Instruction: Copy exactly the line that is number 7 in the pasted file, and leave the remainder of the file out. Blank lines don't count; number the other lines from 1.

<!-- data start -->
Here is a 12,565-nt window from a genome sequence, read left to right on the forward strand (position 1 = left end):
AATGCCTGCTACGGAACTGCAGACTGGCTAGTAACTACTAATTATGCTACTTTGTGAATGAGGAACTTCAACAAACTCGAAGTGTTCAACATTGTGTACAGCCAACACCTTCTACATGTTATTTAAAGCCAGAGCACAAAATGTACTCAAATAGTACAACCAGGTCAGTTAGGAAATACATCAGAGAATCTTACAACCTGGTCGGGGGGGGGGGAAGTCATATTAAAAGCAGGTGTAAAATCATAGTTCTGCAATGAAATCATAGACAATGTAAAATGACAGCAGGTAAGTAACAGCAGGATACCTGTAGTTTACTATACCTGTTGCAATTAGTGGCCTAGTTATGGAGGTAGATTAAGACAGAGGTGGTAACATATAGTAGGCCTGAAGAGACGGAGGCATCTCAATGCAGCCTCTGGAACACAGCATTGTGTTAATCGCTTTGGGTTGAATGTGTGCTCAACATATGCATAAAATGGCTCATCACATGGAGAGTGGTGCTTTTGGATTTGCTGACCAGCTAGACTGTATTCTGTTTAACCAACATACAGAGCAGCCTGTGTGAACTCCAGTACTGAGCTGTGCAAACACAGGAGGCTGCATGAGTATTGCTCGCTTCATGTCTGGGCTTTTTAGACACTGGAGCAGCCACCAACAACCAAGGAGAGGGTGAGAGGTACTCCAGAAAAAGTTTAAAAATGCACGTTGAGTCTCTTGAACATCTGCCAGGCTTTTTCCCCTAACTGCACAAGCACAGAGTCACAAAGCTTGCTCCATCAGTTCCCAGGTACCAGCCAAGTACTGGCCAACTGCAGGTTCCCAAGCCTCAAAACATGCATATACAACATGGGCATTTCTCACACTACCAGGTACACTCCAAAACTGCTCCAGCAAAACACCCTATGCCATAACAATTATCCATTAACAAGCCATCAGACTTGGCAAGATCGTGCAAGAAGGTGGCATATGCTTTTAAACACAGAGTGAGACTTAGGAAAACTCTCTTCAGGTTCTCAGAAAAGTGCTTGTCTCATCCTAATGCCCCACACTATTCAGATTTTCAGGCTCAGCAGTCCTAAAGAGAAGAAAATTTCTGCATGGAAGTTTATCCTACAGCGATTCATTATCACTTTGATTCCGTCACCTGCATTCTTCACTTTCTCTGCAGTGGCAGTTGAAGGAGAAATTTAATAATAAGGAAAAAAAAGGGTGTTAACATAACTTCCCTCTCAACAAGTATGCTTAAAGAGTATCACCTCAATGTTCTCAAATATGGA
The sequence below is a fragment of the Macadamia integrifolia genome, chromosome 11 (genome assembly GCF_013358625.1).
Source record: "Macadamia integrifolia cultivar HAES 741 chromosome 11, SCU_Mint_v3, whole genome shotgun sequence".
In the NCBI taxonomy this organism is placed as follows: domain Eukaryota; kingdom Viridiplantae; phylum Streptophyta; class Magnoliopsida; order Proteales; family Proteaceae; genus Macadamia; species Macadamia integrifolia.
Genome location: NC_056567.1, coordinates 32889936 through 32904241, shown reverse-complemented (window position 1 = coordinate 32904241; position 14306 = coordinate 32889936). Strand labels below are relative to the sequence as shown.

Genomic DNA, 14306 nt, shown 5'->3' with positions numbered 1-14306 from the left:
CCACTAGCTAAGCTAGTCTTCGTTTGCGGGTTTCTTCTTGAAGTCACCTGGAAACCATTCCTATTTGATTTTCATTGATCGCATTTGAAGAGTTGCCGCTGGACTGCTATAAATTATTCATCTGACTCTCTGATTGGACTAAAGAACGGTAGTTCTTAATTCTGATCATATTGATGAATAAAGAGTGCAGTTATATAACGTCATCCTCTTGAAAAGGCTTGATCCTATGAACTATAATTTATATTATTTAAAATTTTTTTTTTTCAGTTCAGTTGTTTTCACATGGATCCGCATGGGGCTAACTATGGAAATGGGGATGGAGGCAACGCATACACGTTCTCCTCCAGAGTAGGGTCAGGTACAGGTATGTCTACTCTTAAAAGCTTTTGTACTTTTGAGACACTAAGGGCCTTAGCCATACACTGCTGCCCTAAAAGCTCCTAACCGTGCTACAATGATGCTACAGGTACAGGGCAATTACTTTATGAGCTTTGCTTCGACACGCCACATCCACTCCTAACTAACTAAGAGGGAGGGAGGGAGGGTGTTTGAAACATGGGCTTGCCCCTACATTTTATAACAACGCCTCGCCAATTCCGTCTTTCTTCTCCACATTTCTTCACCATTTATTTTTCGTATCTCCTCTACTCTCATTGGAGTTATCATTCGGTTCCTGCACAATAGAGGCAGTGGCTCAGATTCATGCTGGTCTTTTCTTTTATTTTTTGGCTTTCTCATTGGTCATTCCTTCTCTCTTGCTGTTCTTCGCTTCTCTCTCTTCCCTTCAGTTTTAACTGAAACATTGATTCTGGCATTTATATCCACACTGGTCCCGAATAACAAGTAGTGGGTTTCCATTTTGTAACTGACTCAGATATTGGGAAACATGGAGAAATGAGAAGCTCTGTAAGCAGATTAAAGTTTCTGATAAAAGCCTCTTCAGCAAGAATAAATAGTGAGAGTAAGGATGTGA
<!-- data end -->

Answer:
Genomic DNA, 14306 nt, shown 5'->3' with positions numbered 1-14306 from the left: